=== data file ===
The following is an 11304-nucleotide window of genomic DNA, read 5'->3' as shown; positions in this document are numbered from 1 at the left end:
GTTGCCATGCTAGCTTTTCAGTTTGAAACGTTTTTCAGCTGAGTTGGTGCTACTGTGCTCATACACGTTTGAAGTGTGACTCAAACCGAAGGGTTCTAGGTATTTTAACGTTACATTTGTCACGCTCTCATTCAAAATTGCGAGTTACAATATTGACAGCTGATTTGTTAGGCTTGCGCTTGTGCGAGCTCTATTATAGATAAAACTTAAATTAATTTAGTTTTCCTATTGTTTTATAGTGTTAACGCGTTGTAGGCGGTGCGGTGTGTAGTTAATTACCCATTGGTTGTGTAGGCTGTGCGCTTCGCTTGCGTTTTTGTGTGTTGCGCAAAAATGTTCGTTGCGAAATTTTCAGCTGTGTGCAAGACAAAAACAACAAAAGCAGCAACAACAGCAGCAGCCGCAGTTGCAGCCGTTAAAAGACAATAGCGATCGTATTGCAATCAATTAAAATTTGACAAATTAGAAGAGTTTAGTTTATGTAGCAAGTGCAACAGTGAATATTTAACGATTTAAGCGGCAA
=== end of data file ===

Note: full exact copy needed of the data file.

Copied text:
The following is an 11304-nucleotide window of genomic DNA, read 5'->3' as shown; positions in this document are numbered from 1 at the left end:
GTTGCCATGCTAGCTTTTCAGTTTGAAACGTTTTTCAGCTGAGTTGGTGCTACTGTGCTCATACACGTTTGAAGTGTGACTCAAACCGAAGGGTTCTAGGTATTTTAACGTTACATTTGTCACGCTCTCATTCAAAATTGCGAGTTACAATATTGACAGCTGATTTGTTAGGCTTGCGCTTGTGCGAGCTCTATTATAGATAAAACTTAAATTAATTTAGTTTTCCTATTGTTTTATAGTGTTAACGCGTTGTAGGCGGTGCGGTGTGTAGTTAATTACCCATTGGTTGTGTAGGCTGTGCGCTTCGCTTGCGTTTTTGTGTGTTGCGCAAAAATGTTCGTTGCGAAATTTTCAGCTGTGTGCAAGACAAAAACAACAAAAGCAGCAACAACAGCAGCAGCCGCAGTTGCAGCCGTTAAAAGACAATAGCGATCGTATTGCAATCAATTAAAATTTGACAAATTAGAAGAGTTTAGTTTATGTAGCAAGTGCAACAGTGAATATTTAACGATTTAAGCGGCAA